Students get head start as crime scene investigators

INDIANAPOLIS (WISH) — Some high school students in Lawrence Township are learning about science, technology, engineering, and math in a unique way by acting as crime scene investigators.

“I saw TV shows like ‘Bones’ and ‘CSI’ and thought it was really interesting,” said freshman Sylvia Yun. “They incorporated it with science and it was interesting how they solved the cases and I wanted to know how I could do that – maybe it’s something I wanted to do.”

She’s finding out through the Biomedical Science Program at her school district’s McKenzie Center for Innovation and Technology.

Teacher Kelly Bozoian takes students through a mock crime scene and studies the ‘victim,’ named Ana Garcia.

“They process the crime scene, we do some analysis, we do blood spatter analysis as well as some DNA analysis of the blood,” said Bozoian. “And students come to know this crime scene and to find out what happened to Ana Garcia.”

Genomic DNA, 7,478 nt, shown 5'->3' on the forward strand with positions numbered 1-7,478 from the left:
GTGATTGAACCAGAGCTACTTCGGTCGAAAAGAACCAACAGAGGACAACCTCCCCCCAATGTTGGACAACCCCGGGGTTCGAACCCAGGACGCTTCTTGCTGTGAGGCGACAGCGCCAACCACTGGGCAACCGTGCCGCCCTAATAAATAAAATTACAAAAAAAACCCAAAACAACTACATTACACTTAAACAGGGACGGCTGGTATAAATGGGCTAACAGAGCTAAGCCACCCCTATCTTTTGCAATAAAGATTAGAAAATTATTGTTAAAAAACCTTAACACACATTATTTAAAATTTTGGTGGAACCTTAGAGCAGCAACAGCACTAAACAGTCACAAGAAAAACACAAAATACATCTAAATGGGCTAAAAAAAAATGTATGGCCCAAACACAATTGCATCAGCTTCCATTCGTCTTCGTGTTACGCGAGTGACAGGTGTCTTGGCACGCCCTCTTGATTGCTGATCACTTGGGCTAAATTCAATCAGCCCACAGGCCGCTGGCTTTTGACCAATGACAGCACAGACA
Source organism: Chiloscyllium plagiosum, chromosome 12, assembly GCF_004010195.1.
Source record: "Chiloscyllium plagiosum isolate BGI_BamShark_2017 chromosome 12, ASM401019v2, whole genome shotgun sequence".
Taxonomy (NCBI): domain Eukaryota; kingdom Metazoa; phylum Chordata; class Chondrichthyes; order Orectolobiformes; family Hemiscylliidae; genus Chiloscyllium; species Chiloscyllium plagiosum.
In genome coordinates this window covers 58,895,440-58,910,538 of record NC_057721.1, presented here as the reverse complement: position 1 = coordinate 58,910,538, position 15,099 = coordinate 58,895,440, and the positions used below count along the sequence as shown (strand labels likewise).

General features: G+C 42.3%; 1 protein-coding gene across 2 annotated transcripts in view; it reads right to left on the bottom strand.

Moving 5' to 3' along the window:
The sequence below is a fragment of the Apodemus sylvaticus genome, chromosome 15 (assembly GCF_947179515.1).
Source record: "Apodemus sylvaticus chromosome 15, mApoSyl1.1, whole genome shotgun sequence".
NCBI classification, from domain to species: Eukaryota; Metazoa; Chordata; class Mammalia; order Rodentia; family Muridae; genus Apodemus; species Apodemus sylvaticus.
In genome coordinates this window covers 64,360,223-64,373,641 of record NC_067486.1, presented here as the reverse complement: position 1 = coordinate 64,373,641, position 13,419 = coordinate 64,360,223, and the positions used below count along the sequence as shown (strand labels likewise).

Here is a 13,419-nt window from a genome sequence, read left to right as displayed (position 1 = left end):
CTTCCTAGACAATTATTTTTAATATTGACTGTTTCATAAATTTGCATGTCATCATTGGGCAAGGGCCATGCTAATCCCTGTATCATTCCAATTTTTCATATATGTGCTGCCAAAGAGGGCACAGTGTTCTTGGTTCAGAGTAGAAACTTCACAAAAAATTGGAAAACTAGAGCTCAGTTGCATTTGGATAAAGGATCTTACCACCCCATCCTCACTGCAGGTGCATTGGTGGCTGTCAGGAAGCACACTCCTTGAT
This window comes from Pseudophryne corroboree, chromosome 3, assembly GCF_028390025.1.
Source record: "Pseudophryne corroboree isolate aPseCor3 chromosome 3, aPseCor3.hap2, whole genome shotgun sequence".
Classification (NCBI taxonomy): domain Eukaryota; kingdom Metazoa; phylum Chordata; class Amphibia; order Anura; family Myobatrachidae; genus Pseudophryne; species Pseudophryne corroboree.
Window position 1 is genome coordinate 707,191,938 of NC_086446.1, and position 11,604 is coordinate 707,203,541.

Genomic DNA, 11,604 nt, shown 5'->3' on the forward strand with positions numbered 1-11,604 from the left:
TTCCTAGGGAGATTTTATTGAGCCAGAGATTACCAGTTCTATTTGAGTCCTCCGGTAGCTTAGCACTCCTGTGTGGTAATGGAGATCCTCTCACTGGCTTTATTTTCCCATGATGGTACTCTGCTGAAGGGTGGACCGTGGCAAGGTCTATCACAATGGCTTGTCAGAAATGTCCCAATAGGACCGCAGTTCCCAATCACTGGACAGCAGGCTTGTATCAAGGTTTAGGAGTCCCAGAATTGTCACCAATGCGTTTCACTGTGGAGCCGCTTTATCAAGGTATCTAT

The project-based four-year program allows students to learn about the roles of biomedical professionals as they study the concepts of human medicine, physiology, genetics, microbiology and public health.

Bozoian said the program also teaches students soft skills like communication and teamwork.

The curriculum is provided through Project Lead The Way (PTLW), a national non-profit headquartered in Indianapolis, that provides science technology engineering and math programs.

According to the organization, biomedical engineer positions are expected to increase 27 percent by 2022.

“So what Project Lead The Way is doing is (to) really give students the skills they need to fill those jobs – the creative thinking, collaboration, critical thinking skills, and problem solving,” said PLTW spokesperson Dorothy Gorman.

After offering its biomedical science program as a pilot project in the Metropolitan School District of Lawrence Township, PTLW now offers the program in schools in all 50 states.

“You don’t have a textbook in this class,” said Yun. “You get to do hands-on activities and then build stuff and see how it works and I think that’s really fun.”

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